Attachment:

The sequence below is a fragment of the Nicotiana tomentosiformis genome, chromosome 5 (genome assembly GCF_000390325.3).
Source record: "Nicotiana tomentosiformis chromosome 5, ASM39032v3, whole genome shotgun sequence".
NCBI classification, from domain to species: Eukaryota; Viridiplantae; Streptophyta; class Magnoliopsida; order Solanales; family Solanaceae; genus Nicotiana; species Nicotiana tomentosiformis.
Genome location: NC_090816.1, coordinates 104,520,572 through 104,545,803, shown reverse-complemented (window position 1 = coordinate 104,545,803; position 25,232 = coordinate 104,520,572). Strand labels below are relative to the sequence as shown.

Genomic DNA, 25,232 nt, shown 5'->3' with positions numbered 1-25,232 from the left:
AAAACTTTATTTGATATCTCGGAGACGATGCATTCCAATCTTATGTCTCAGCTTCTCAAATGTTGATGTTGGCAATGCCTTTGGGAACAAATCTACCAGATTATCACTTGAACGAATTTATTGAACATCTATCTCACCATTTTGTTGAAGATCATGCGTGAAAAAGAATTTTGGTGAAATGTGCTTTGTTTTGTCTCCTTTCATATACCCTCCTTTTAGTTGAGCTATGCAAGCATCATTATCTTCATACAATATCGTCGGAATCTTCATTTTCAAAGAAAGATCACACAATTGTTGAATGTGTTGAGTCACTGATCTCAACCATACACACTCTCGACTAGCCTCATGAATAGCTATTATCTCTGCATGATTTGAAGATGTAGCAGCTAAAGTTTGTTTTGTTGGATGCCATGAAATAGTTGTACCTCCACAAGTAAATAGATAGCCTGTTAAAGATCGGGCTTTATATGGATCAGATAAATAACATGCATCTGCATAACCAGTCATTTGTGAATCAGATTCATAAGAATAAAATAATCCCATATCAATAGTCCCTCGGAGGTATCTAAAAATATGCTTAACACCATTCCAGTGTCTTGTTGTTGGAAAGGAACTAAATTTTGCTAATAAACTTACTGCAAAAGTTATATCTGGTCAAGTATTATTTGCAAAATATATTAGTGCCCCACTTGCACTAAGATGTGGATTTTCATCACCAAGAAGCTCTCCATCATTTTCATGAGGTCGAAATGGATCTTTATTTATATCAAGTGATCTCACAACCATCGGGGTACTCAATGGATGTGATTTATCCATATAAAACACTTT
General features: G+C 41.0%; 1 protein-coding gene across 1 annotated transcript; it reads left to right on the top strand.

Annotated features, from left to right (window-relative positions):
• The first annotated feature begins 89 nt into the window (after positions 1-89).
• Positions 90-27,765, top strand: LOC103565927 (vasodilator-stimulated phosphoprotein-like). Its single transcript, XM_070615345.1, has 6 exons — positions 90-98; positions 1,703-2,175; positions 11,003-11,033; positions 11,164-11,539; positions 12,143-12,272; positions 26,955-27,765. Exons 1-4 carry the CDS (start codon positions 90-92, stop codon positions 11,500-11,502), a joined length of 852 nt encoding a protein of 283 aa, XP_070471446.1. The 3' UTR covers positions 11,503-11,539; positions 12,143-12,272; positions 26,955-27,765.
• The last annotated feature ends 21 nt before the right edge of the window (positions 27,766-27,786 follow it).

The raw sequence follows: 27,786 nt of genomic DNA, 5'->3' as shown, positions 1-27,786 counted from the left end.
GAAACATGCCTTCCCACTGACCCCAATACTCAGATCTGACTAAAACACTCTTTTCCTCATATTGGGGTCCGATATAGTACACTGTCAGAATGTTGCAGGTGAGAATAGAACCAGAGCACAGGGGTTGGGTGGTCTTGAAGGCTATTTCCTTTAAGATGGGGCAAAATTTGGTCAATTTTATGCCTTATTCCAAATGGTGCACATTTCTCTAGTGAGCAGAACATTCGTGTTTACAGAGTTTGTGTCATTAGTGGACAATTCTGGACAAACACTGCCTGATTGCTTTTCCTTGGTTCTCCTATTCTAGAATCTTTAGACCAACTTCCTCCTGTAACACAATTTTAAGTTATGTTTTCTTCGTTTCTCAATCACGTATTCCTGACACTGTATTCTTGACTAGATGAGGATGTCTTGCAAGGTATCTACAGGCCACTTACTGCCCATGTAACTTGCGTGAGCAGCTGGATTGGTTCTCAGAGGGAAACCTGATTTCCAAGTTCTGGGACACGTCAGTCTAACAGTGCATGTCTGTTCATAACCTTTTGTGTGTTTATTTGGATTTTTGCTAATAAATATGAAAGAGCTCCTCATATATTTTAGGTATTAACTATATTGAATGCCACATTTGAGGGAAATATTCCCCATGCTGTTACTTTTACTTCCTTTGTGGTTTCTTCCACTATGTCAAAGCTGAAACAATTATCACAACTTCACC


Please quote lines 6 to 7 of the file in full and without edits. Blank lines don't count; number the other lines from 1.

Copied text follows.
AAAACTTTATTTGATATCTCGGAGACGATGCATTCCAATCTTATGTCTCAGCTTCTCAAATGTTGATGTTGGCAATGCCTTTGGGAACAAATCTACCAGATTATCACTTGAACGAATTTATTGAACATCTATCTCACCATTTTGTTGAAGATCATGCGTGAAAAAGAATTTTGGTGAAATGTGCTTTGTTTTGTCTCCTTTCATATACCCTCCTTTTAGTTGAGCTATGCAAGCATCATTATCTTCATACAATATCGTCGGAATCTTCATTTTCAAAGAAAGATCACACAATTGTTGAATGTGTTGAGTCACTGATCTCAACCATACACACTCTCGACTAGCCTCATGAATAGCTATTATCTCTGCATGATTTGAAGATGTAGCAGCTAAAGTTTGTTTTGTTGGATGCCATGAAATAGTTGTACCTCCACAAGTAAATAGATAGCCTGTTAAAGATCGGGCTTTATATGGATCAGATAAATAACATGCATCTGCATAACCAGTCATTTGTGAATCAGATTCATAAGAATAAAATAATCCCATATCAATAGTCCCTCGGAGGTATCTAAAAATATGCTTAACACCATTCCAGTGTCTTGTTGTTGGAAAGGAACTAAATTTTGCTAATAAACTTACTGCAAAAGTTATATCTGGTCAAGTATTATTTGCAAAATATATTAGTGCCCCACTTGCACTAAGATGTGGATTTTCATCACCAAGAAGCTCTCCATCATTTTCATGAGGTCGAAATGGATCTTTATTTATATCAAGTGATCTCACAACCATCGGGGTACTCAATGGATGTGATTTATCCATATAAAACACTTT
General features: G+C 41.0%; 1 protein-coding gene across 1 annotated transcript; it reads left to right on the top strand.